McComb’s mayor believes it is time for a change in governance, hitching himself to a citizen-created petition to force the city to abandon its special charter for the mayor-council structure.
Mayor Quordiniah Lockley said the charter was adopted in 1872 and worked well for the time, but it became outdated by the 1980s, when the board decided to amend the charter to include a city administrator, making it closer to a manager-council form of government.
“I think the special charter at that time was very conducive for the time and the era that they were in, and it has served the city well,” he said. “It served the city well until 1983. Instead of the city fathers at that time petitioning to change the form of government, they decided to do a hybrid. There was a need, even in 1983, to change the form of our city government.”
There are six forms of government in Mississippi — mayor and board of aldermen, commission, council manager, special charter and council.
Lockley said McComb is one of about 13 cities in the state that have not abandoned their special charter.
Lockley said he was not the creator of the petition but noted that when the group came to him, he told them he would spearhead the issue because he has always felt the way the functioned was flawed.
“This was not something that has just come up overnight. It was on my agenda. I had problems when I city administrator. When I was on board, I had problems with how things worked,” he said.
The mayor’s largest issue with the special charter is the blurring of the branches of government within the city’s board.
“I want the citizens of McComb to understand the problems that exist and the problems that the mayor and the board have had is simply because of how vague the special charter and how because of that special charter we do not have clear separations of power,” he said.
In America, there are three branches of govern-ment: the legislative, executive and judicial. The legislative branch makes the laws, the executive branch enforces them and the judicial branch interprets the laws.
Lockley said in all forms of government, there should be a clear line between the three, and there is no such line on the city board. The mayor, who is a part of the executive branch, also has a legislative function under McComb’s charter; and the board of selectmen, which is part of the legislative branch, also has an executive function under McComb’s weak-mayor, strong-board organization.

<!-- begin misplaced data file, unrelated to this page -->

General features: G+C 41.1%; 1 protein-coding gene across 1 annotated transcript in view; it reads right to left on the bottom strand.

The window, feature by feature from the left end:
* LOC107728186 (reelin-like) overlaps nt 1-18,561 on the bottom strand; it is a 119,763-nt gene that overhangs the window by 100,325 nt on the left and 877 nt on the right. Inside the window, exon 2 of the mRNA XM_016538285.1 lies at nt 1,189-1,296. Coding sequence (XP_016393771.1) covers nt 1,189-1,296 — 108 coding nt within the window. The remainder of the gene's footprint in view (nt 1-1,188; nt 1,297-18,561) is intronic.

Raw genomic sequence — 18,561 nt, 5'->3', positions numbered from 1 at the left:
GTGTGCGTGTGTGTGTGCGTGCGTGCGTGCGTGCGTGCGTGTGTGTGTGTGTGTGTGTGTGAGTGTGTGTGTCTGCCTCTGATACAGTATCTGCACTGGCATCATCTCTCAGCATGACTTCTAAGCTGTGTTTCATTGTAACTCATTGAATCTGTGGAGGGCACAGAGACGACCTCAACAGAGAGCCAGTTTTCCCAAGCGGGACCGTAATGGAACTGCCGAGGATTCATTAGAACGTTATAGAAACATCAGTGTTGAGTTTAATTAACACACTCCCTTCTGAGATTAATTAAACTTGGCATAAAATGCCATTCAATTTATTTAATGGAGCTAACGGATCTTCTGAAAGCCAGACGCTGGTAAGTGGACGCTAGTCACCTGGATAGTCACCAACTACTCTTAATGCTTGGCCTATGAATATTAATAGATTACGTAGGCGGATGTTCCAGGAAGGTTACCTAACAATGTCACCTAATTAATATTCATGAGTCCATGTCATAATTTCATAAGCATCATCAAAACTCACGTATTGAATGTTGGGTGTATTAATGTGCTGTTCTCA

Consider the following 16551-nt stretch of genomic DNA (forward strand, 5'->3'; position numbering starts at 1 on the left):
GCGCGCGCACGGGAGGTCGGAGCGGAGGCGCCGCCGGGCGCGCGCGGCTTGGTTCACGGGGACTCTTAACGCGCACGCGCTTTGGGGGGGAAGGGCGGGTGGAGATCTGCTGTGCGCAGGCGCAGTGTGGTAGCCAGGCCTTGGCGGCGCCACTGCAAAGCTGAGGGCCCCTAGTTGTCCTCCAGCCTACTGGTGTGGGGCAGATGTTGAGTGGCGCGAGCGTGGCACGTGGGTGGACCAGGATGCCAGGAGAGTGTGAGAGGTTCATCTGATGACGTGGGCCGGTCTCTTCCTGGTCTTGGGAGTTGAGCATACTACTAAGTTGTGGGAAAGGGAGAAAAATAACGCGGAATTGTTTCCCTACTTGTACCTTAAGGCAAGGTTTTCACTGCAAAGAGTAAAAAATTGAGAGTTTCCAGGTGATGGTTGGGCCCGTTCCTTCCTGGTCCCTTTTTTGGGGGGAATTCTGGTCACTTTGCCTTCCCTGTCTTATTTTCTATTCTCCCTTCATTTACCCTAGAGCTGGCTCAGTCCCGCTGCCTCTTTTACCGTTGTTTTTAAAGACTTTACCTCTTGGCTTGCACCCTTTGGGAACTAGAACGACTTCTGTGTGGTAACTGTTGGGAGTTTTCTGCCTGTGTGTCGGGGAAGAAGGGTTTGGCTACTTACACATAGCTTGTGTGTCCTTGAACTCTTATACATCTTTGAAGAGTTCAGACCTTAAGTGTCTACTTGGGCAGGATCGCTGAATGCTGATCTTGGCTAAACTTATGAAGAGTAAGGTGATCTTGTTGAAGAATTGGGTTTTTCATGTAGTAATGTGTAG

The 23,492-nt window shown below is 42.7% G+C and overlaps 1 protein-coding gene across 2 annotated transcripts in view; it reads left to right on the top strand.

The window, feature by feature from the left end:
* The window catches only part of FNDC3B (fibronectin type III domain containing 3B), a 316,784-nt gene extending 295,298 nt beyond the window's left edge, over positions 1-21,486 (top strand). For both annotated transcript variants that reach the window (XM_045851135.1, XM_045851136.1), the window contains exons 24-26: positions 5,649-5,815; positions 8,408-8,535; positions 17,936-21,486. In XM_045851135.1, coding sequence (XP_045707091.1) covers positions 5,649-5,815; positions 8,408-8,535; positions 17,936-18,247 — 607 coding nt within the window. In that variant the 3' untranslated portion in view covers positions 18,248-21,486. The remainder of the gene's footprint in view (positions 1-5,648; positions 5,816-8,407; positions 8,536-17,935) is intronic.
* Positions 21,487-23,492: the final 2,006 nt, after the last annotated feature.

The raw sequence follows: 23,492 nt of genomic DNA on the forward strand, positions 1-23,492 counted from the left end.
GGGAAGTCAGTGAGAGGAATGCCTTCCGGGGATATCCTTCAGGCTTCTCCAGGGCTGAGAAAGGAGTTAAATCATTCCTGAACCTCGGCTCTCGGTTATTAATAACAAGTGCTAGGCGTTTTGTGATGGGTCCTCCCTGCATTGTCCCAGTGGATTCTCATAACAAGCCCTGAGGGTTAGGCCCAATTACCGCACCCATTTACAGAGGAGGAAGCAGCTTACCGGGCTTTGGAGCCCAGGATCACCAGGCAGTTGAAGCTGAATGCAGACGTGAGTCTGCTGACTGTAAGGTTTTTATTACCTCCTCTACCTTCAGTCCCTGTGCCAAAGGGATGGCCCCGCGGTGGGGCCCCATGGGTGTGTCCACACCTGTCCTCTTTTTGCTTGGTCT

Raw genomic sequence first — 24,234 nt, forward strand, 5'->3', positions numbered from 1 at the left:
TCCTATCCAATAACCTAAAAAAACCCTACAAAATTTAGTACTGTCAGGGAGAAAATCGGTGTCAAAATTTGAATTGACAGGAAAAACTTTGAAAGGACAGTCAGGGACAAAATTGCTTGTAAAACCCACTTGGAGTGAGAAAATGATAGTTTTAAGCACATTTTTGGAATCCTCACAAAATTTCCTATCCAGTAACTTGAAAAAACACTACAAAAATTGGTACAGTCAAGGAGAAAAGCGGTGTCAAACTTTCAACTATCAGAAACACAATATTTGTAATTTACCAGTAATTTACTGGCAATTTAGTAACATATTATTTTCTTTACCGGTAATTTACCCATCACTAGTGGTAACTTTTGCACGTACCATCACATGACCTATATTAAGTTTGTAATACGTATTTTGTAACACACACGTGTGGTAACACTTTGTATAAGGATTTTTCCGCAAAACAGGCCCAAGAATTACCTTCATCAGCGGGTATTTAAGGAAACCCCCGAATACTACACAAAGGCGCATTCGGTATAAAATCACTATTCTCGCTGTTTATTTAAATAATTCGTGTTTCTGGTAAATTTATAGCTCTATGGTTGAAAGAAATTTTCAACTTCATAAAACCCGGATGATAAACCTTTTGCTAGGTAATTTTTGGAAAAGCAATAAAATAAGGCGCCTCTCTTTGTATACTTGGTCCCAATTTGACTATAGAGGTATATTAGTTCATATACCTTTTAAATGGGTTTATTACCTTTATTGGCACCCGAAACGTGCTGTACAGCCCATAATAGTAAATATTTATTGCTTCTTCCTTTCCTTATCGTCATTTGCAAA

Separation of powers plays a vital role in the checks and balances of government, and Lockley said when a group is in two branches of government, it tips the power scale.
The special charter and the mayor-council form of government have subtle, yet powerful changes in their structure, he said. But the biggest change would be that the city would go from a weak-mayor, strong-board form of government to a strong-mayor, weak-board structure.
If the form of government changes, selectmen would lose their ability to hire and fire department heads at will and the selectman at-large position would be terminated. The city would have to set board capacity at five, seven or nine members. The board is also able to appoint an administrative department to have a less powerful city administrator.
Lockley said these changes will help to build a more cohesive board and stop many of the problems in the city’s governance.
“It gets the mayor out of the center of board actions, plus I would not have to see another mayor go through what I have gone through with some of my board members,” he said.
Cities in Mississippi with mayor-council governments include Hattiesburg, Jackson, Gulfport and Tupelo.
Lockley originally introduced the petition to the board last Tuesday, asking the selectmen to sign it, but they denounced the move as a power grab.
Selectman Donovan Hill said the mayor did not have a “dictatorship,” and Selectman Shawn Williams told Lockley he was not leading the city.
“As a representative of my ward, if you see this petition, ball it up and throw it away,” Selectman Ronnie Brock said. He also said the strong mayor form of government would be the “last thing the city needs.”
Brock noted that the petition had clerical and formatting issues and would be rejected on that basis alone, with or without the required signatures.
For a petition to be valid, the petition has to make clear how many councilmen would be on the council elected to a ward and if there would be a selectman at large.
“People have to know what they are signing on to, “Election Commissioner Trudy Berger said.
To petition to change the city’s form of government, the petitioners need to get at least 20% of the 7,600 registered voters in the city, about 1,560.